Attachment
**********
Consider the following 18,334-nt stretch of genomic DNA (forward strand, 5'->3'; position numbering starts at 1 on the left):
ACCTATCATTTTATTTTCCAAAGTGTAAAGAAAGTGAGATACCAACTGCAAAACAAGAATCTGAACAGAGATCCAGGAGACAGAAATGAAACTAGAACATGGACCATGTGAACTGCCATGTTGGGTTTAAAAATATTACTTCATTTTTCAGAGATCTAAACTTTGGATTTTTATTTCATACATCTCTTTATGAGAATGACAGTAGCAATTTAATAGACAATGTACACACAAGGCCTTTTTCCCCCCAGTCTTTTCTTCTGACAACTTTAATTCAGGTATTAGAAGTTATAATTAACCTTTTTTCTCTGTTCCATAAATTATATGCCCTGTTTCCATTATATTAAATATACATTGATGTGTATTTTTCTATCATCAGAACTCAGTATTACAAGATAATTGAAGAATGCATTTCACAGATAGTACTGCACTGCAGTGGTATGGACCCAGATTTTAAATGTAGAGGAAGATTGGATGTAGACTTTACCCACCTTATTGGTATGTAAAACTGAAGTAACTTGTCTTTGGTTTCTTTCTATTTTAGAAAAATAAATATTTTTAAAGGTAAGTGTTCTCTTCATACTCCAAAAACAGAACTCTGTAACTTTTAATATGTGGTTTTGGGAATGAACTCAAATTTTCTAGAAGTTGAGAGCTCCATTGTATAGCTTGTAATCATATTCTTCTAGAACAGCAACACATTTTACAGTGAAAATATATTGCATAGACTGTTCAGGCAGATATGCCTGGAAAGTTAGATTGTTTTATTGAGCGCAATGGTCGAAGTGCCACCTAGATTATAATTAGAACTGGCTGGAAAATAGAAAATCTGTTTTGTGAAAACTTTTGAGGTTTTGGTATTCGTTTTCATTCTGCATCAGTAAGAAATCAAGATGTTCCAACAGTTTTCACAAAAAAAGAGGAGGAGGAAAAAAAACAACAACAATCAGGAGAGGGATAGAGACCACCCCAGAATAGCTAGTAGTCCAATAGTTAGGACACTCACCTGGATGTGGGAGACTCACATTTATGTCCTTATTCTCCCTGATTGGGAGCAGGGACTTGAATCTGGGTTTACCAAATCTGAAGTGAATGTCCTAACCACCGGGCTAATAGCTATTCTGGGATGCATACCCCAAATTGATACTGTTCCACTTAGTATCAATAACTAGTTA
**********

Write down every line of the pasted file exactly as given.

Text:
Consider the following 18,334-nt stretch of genomic DNA (forward strand, 5'->3'; position numbering starts at 1 on the left):
ACCTATCATTTTATTTTCCAAAGTGTAAAGAAAGTGAGATACCAACTGCAAAACAAGAATCTGAACAGAGATCCAGGAGACAGAAATGAAACTAGAACATGGACCATGTGAACTGCCATGTTGGGTTTAAAAATATTACTTCATTTTTCAGAGATCTAAACTTTGGATTTTTATTTCATACATCTCTTTATGAGAATGACAGTAGCAATTTAATAGACAATGTACACACAAGGCCTTTTTCCCCCCAGTCTTTTCTTCTGACAACTTTAATTCAGGTATTAGAAGTTATAATTAACCTTTTTTCTCTGTTCCATAAATTATATGCCCTGTTTCCATTATATTAAATATACATTGATGTGTATTTTTCTATCATCAGAACTCAGTATTACAAGATAATTGAAGAATGCATTTCACAGATAGTACTGCACTGCAGTGGTATGGACCCAGATTTTAAATGTAGAGGAAGATTGGATGTAGACTTTACCCACCTTATTGGTATGTAAAACTGAAGTAACTTGTCTTTGGTTTCTTTCTATTTTAGAAAAATAAATATTTTTAAAGGTAAGTGTTCTCTTCATACTCCAAAAACAGAACTCTGTAACTTTTAATATGTGGTTTTGGGAATGAACTCAAATTTTCTAGAAGTTGAGAGCTCCATTGTATAGCTTGTAATCATATTCTTCTAGAACAGCAACACATTTTACAGTGAAAATATATTGCATAGACTGTTCAGGCAGATATGCCTGGAAAGTTAGATTGTTTTATTGAGCGCAATGGTCGAAGTGCCACCTAGATTATAATTAGAACTGGCTGGAAAATAGAAAATCTGTTTTGTGAAAACTTTTGAGGTTTTGGTATTCGTTTTCATTCTGCATCAGTAAGAAATCAAGATGTTCCAACAGTTTTCACAAAAAAAGAGGAGGAGGAAAAAAAACAACAACAATCAGGAGAGGGATAGAGACCACCCCAGAATAGCTAGTAGTCCAATAGTTAGGACACTCACCTGGATGTGGGAGACTCACATTTATGTCCTTATTCTCCCTGATTGGGAGCAGGGACTTGAATCTGGGTTTACCAAATCTGAAGTGAATGTCCTAACCACCGGGCTAATAGCTATTCTGGGATGCATACCCCAAATTGATACTGTTCCACTTAGTATCAATAACTAGTTA